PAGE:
Word from the wise: the side of your face looks weird. I say ‘your’, I mean my. It’s all witch-hunt-inducing nose and self-propelling chin. I’ve decided (don’t disabuse me) that it appears odd because it doesn’t often make it into the mirror, at least not when I’m watching. It occasionally bounds into Facebook photos, but these episodes can’t shake my mental image. In the mirror and in my head my face gazes calmly forward.
Being able to see ourselves is central to how we ‘see’ ourselves. We try to fix how we see ourselves as much as we try to fix how others see us. Take the stock, teenage profile picture: a self-portrait in a mirror/at arm’s length with pouting lips/burgeoning six-pack. Let me point you to a large collection of photos of me (by, you guessed it, me) c.2006. It’s enlightening, though more light is shed on how I wanted to look than how I actually looked. And no six-pack.
So what do we get from constructing literal images of ourselves to match grand mental images? Why do I catch myself pretending to look at hideous ‘boot-shoes‘ in shop windows while actually examining my reflection? Is seeing yourself really central to being yourself?
Seeing and being certainly aren’t universally intertwined. Around the same time as I was gazing wistfully into the dawn for the benefit of my Motorola, a friend of mine was in Darfur working for an aid agency (I realise it’s not a contrast which reflects (boom) well on me). She told me about one village where local children squealed excitedly as she drove in. There was shiny metal on the van and in it the children could see their reflections. Without mirrors, glass, or even water clean enough to reflect, this was the first time they had ever seen themselves, and they were delighted.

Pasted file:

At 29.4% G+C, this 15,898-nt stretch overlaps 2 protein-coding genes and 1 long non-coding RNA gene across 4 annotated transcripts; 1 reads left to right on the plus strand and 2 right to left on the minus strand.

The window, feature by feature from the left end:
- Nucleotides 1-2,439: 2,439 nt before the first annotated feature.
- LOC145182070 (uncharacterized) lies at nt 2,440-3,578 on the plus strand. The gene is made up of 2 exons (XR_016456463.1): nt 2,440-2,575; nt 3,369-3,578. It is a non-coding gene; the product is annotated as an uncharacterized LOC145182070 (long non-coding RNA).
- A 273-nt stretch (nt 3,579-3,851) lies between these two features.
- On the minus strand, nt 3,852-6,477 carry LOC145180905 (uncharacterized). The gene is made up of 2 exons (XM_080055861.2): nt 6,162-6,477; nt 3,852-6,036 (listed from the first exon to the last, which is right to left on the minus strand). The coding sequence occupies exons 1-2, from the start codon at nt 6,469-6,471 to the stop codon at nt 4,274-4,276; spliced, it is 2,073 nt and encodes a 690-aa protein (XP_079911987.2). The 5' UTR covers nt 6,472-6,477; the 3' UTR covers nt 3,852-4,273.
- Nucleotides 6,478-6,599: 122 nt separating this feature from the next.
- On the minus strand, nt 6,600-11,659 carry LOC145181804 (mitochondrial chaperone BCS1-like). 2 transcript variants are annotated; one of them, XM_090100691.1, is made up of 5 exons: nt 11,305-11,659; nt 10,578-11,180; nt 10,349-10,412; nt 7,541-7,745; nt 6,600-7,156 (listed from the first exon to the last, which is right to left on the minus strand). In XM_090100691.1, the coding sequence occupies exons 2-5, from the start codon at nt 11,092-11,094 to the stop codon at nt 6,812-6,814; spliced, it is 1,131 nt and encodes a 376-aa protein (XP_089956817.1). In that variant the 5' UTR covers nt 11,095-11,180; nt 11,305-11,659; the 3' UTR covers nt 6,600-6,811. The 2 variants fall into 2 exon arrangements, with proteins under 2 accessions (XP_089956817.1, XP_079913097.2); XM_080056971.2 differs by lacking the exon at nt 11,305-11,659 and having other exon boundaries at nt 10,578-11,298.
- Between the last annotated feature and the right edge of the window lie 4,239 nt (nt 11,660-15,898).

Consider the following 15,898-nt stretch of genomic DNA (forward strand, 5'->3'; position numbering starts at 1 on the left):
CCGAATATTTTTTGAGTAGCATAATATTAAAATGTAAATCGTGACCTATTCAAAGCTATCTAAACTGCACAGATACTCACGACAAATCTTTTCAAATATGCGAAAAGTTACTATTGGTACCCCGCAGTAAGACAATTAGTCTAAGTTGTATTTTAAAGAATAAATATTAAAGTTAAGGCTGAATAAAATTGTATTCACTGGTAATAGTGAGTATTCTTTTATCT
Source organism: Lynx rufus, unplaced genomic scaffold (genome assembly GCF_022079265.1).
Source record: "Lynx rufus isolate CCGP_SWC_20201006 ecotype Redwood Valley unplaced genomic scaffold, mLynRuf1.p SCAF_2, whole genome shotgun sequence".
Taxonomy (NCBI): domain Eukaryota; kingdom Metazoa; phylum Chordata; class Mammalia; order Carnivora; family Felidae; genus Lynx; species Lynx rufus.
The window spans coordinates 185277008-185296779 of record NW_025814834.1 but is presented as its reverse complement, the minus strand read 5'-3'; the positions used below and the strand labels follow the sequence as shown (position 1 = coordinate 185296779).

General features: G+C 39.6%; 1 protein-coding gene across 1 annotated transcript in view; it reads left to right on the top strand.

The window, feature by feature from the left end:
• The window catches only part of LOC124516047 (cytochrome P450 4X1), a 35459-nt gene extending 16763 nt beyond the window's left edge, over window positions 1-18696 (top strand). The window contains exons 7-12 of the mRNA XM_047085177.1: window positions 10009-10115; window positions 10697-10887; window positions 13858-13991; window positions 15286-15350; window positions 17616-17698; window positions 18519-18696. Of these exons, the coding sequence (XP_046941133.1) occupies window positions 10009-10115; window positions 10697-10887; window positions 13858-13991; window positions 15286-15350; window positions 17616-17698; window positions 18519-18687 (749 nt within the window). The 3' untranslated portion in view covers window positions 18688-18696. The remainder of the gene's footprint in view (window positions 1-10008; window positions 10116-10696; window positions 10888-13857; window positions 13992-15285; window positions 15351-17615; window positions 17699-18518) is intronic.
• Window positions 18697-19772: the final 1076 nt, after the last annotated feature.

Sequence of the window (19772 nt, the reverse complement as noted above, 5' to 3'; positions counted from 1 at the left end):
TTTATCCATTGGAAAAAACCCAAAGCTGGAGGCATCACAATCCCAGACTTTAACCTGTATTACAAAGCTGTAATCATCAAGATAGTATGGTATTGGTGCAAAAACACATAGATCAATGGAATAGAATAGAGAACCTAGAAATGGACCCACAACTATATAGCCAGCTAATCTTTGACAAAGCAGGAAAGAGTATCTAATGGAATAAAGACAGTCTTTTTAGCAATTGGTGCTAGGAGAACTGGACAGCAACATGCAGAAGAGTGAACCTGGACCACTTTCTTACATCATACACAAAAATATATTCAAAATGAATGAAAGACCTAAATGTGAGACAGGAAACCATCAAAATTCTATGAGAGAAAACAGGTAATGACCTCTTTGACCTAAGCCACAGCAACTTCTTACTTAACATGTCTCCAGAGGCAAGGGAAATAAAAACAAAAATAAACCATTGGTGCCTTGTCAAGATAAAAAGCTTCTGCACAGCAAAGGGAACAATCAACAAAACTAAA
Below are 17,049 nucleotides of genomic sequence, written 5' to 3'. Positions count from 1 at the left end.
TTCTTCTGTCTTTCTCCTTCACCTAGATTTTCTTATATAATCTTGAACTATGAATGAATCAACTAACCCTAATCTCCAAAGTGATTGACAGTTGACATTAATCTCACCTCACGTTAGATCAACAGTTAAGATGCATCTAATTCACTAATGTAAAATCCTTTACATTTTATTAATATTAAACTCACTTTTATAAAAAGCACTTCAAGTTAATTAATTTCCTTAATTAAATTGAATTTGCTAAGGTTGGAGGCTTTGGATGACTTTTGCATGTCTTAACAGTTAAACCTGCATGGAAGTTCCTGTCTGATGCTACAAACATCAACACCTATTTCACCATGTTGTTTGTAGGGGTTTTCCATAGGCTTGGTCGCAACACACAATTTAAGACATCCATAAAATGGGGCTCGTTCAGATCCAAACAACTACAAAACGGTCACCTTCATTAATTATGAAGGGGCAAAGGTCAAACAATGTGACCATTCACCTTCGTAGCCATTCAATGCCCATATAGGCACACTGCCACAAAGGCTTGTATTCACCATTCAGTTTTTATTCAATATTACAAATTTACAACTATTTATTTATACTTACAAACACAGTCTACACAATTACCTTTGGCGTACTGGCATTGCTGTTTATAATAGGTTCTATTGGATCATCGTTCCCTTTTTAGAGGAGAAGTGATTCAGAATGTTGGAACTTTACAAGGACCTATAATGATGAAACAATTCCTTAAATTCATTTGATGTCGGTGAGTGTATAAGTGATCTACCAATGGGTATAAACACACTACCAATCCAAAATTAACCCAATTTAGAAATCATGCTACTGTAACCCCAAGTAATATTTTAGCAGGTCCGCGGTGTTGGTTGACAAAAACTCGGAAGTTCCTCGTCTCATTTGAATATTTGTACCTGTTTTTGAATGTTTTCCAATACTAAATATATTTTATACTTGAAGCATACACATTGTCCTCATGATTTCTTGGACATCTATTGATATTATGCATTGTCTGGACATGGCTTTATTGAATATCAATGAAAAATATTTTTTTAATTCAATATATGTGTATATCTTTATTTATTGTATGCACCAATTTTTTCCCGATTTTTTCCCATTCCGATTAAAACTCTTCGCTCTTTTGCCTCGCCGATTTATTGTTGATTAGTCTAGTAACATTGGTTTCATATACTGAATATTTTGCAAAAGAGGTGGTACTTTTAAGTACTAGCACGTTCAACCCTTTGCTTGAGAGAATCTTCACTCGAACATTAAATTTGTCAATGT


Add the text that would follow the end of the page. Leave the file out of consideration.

This story blows my tiny mind. Here we are perennially surrounded by mirrors. Once a sign of great wealth, now an unremarkable wall-covering. And yet they still attract and distract.
The attraction has been examined by many psychologists and attendant boffins. The most famous of these was Jacques Lacan, whose work is mostly codswallop, just FYI. Lacan proposed ‘the Mirror Stage‘ of development during which a baby sees its reflection, recognises it, and therefore becomes aware of his or her existence as an individual being.
Though Lacan’s theory is the aforementioned walloped cod – it ignores children who grow up without mirrors – it found support at the time. Even boffins are drawn to the idea that looking at yourself is more important than simple vanity.
So here’s my twopence: our identity relies on interpreting other people’s reactions to us, accepting or rejecting them. To do this we must know what they are reacting to. Whether we wear Gucci or cultivate the appearance of a Spanish vagrant, we’re broadcasting an image to the world, and its good to proofread something before you send it out. It helps us to understand the feedback.